“The experience taught me new technical skills, and opened my eyes to life in a fast-paced city in another country,” she says. “It also gave me the opportunity to work and socialize with people from different parts of the world … and, ultimately, the courage to later move to Vancouver, secure a position with another consulting company, and easily integrate into a fantastic and international team of engineers.”

Engineering students may apply for a research assistantship work term with a professor or a collaborative research project with an industry partner—ideal for students considering graduate studies or an academic career.

Memorial’s engineering co-op program has also partnered with local not-for-profit community groups. “Giving back and contributing to the community are important values to be developed by students entering the engineering profession,” says Naterer.

“Service learning semesters have huge benefits for the local community and our students,” says Darlene Spracklin-Reid, a senior instructional designer at Memorial. “Our students have served not-for-profit community groups who benefit from their excellent technical skills.


“For example, students working at the St. John’s Northwest Rotary Club designed a reliable power source for a school. Another student at a high school in Mount Pearl supported staff, students and teachers in a project that raises awareness of careers in science, technology, engineering and math [STEM].”

Myers and her colleagues help students find rewarding co-op work opportunities by partnering with employers and coaching students on resume and interview preparation, time management, communication, and other professional skills.

“We are here to help students, but it is also the student’s responsibility to pursue opportunities,” says Myers. “We find and post hundreds of jobs each term, but we also encourage students to search out and investigate other companies and industries that they’re interested in. We see more and more students possess this level of determination and entrepreneurial initiative.”

The student job search process itself has changed and improved drastically in the past few years. The previous employer-student “match day” is now a “continuous match” process. Job postings are listed as they arise, and applications, interviews, and placements happen throughout the term. JobFinder@MUN, a continually updated database of national and international engineering co-op opportunities, is an additional new resource.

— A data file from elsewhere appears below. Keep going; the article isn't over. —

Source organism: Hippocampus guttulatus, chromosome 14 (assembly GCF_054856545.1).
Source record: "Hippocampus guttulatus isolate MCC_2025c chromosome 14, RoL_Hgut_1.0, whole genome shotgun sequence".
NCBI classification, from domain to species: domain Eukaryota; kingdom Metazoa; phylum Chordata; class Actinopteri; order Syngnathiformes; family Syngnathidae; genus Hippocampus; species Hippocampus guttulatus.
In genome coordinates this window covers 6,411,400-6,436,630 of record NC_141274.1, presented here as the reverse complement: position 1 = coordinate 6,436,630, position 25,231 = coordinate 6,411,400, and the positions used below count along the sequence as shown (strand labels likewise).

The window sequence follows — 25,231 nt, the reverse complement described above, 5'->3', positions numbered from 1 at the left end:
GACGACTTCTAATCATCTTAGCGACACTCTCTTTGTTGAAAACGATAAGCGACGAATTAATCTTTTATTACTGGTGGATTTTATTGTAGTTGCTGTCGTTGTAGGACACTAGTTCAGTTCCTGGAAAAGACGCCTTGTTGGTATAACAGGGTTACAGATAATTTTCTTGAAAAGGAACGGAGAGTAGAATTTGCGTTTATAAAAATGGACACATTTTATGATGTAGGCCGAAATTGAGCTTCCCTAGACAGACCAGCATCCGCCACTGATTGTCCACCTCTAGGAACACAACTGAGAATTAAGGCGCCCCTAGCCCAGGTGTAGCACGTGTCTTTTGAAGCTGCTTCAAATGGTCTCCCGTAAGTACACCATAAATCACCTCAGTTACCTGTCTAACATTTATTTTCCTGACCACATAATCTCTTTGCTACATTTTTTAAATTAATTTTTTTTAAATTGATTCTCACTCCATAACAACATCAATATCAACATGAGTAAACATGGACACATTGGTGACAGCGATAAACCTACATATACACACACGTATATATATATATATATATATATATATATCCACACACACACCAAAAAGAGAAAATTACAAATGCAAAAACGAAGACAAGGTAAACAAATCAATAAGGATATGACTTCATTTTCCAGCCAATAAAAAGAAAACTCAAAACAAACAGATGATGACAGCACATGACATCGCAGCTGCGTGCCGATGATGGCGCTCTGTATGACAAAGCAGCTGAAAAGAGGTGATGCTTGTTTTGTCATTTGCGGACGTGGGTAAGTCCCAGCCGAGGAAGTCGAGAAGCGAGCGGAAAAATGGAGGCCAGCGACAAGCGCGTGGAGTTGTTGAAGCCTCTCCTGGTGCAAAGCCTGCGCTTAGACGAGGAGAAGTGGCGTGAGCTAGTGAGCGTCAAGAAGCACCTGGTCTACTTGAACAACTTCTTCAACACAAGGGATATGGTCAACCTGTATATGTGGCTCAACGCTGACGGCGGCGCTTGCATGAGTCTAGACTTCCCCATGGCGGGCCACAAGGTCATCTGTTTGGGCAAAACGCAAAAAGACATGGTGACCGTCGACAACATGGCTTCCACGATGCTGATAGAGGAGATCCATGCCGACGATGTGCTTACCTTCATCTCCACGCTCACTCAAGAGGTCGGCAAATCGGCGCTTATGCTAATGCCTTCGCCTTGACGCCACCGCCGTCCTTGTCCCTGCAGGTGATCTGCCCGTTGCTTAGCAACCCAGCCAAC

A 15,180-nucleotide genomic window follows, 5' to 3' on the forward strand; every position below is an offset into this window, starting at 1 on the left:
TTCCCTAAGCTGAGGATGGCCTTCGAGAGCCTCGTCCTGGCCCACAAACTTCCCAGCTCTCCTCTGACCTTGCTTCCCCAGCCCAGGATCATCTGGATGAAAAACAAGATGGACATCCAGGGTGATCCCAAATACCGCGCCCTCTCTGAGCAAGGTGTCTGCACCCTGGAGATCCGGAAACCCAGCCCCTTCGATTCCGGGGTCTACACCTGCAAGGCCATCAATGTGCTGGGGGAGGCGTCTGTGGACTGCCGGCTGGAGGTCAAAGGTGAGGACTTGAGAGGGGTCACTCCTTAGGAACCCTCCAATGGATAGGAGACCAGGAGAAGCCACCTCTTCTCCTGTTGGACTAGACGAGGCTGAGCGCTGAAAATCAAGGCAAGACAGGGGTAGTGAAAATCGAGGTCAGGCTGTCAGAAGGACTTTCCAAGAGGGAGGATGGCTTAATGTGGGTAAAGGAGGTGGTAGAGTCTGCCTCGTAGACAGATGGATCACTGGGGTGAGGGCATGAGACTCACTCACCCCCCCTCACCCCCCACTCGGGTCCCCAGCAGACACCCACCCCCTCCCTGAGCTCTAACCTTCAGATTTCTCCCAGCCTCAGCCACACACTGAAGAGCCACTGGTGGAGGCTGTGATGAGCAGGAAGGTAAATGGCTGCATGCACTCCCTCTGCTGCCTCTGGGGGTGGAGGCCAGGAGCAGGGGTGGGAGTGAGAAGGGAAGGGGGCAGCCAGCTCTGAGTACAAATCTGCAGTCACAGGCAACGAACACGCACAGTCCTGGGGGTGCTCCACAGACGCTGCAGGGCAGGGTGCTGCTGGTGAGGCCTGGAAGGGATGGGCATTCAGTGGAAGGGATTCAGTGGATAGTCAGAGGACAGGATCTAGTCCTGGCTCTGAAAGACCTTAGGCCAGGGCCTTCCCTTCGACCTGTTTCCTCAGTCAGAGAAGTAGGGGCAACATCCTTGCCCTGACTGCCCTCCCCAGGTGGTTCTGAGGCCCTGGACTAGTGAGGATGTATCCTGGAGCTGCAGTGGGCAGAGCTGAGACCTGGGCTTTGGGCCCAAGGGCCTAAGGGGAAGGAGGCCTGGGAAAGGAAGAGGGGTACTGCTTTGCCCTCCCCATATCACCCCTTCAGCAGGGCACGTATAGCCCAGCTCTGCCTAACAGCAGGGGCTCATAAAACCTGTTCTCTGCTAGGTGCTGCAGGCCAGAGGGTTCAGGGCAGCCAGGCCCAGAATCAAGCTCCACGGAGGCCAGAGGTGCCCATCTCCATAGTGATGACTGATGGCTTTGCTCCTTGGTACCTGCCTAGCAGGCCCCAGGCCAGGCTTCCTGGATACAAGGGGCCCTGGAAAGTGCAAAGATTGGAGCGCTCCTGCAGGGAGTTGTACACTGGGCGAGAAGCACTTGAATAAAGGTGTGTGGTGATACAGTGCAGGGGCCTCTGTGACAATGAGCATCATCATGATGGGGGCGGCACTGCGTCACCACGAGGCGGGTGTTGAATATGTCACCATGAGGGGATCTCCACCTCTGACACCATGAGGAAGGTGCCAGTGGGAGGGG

Mechanical engineering student Adam Keating sums up the advantages of a Memorial co-operative education as “the edge needed to be successful”: practical work experience, skills development, networking, and the financial benefit of paid work.

“The simple fact that you can graduate from Memorial’s program with strong technical competence along with two years of applicable work experience is invaluable,” Keating says. Keating won an Honourable Mention, among 80,000 students, at a national Canadian Association for Co-operative Education award.

Myers agrees. “The exciting part of the program as a student is that you can explore different work experiences and environments. Students learn a lot about what’s possible in their future careers and they’re able to create a path forward.”


The benefits for employers are just as multi-faceted, and valuable.

“Students are studying the latest and emerging new technologies—sometimes they can walk in and help companies with projects that staff simply don’t have time to address,” Myers says. “Or maybe a junior engineer is away for a few months, and a senior student can fill the gap.” Supervising a co-op student can be valuable professional development for a staff member looking to build management experience.

A co-op placement can play the part of a four-month job interview, too. “In terms of succession planning, it’s a wonderful advantage to evaluate a student in the work environment. If it’s a good fit they can return for another work term, or even be hired after graduation.”
Naterer takes pride in reporting that Memorial’s engineering co-op program was recently accredited for the maximum six years by the Canadian Association for Co-operative Education.

“From the beginning, Memorial, and the province, have invested in our co-op program,” he says. “We’ve built a wonderful reputation based on our unique model, and we constantly hear from employers that the calibre of our graduates, in terms of maturity, professionalism, and other work skills, is much higher than those from programs without co-op education.”